European Law: Directives – Needless laws? Now it's the NHS.

The French and German leaders have called for "true economic governance" for the eurozone in response to the euro debt crisis.

At a time when it seems that countries caught up in the Eurozone debt crisis are on the verge of financial collapse and ruin, it is reported that Angela Merkel, the German Chancellor, has called for a move towards greater European integration. There are suggestions that a new EU Treaty might be needed to give the EU greater financial powers to prevent countries belonging to the EU from getting into debt.


Treaties are agreements entered into between member states and are a primary source of EU law. It will be interesting to see how many member states take up the proposal so soon after the Lisbon Treaty which was intended to make the EU more democratic, more transparent and more efficient. The move sounds like a suggestion that all member states are ipso facto obliged to collectively approve or guarantee the debt of individual member states in some way according to overall financial control. Would this be exercisable as a price for belonging to the EU?


The aim of the Treaty was to build upon progress which was developed by the Treaty of Amsterdam 1997 and the Treaty of Nice 2001 which was directed towards an improved coherency within the EU. There is an argument that some leaders are trying to achieve a form of United States of Europe which would drain parliamentary sovereignty away from domestic parliaments to an even more bureaucratic, power hungry Europe. With negotiations concerning the future of the Eurozone becoming a matter of personal pride to the German Chancellor and very little in the way of certainty and clarity, it is not surprising that some critics of the Lisbon Treaty seem to be saying 'we told you so'.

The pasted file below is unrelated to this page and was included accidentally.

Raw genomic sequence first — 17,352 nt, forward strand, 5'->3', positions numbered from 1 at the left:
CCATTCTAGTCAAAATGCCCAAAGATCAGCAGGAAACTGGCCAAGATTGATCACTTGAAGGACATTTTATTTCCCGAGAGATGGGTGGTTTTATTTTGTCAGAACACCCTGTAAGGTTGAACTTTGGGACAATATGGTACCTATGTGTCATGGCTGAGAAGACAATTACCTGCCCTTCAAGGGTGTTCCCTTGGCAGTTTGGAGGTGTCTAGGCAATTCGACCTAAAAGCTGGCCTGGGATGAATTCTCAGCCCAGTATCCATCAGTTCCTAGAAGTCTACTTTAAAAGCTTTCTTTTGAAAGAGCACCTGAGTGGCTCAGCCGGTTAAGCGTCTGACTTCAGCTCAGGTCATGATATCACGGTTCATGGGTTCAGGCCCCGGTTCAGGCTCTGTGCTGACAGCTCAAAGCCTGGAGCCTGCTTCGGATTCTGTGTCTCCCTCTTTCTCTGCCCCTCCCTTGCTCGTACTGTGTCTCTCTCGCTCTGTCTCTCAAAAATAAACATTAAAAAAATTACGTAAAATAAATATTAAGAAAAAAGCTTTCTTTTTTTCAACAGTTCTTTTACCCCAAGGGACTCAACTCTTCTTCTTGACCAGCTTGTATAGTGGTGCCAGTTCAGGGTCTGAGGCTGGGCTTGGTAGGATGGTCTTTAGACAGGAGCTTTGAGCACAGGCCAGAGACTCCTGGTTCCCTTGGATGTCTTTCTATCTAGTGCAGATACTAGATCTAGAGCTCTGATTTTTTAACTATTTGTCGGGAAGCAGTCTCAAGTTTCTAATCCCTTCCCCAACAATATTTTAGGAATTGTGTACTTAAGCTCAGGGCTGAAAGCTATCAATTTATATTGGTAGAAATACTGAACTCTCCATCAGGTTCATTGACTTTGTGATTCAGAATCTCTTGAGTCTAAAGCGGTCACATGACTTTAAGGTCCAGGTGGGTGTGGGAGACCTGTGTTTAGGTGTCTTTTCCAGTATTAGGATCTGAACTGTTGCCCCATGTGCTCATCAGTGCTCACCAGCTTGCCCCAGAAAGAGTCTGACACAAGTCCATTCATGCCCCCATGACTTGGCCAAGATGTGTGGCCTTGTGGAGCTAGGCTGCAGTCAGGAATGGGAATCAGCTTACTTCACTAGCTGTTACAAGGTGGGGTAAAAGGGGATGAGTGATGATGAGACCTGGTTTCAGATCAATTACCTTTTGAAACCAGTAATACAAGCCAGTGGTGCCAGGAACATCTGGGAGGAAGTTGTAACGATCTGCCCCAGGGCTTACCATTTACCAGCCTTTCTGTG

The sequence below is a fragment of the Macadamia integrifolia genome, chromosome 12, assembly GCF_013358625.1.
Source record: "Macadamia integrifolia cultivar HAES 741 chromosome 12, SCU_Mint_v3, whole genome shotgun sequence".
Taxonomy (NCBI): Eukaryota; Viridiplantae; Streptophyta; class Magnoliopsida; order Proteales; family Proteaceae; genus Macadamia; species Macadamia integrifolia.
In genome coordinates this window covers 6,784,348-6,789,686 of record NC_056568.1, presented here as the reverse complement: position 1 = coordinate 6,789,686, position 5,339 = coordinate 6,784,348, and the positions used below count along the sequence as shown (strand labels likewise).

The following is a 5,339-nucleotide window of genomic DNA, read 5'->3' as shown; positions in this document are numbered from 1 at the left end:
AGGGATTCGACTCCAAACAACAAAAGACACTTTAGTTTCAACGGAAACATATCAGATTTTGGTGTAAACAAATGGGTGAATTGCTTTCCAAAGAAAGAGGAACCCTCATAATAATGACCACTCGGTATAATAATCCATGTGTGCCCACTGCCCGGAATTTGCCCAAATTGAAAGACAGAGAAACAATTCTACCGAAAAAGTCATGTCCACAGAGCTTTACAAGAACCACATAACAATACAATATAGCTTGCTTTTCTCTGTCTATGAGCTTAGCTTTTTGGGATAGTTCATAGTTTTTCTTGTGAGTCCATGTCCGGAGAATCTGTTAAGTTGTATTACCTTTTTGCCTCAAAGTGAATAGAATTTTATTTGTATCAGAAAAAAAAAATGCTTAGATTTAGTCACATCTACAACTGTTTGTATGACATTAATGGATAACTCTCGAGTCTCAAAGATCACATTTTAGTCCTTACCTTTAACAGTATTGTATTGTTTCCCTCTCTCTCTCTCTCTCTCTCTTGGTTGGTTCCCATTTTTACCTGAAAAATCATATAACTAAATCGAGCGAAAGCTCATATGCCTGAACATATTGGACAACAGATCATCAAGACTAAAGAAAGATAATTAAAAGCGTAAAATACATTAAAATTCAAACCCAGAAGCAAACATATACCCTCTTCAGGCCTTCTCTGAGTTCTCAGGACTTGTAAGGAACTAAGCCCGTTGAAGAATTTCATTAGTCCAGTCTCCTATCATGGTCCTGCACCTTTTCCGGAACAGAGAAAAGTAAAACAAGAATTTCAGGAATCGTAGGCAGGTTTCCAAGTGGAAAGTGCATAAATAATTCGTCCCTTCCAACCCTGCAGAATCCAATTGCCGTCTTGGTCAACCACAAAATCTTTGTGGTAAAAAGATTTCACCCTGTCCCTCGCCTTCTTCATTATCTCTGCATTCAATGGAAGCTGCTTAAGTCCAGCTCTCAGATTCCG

It is not unexpected then, that there seems to be a growing intolerance of the EU trying to tell us what to do in the form of Directives, which must seem to serve as confirmation that the EU is increasingly out of step with concerns over national policy making in sensitive areas such as the NHS. Apparently an EU directive means that we are expected to introduce legislation from August 2012 to put in place a licensing body in respect of transplants. Professor Roger Williams, a leading transplant surgeon, is not convinced that such a regime, which is in danger of duplicating systems and arrangements already in place, is really necessary. A figure of £24 million has been associated with the implementation of the directive and this is before consultations have been completed as to how the requirements of the directive are to be met.


Many of you will remember that EU Directives do not take immediate effect but are implemented by the member states themselves within a specified time limit.



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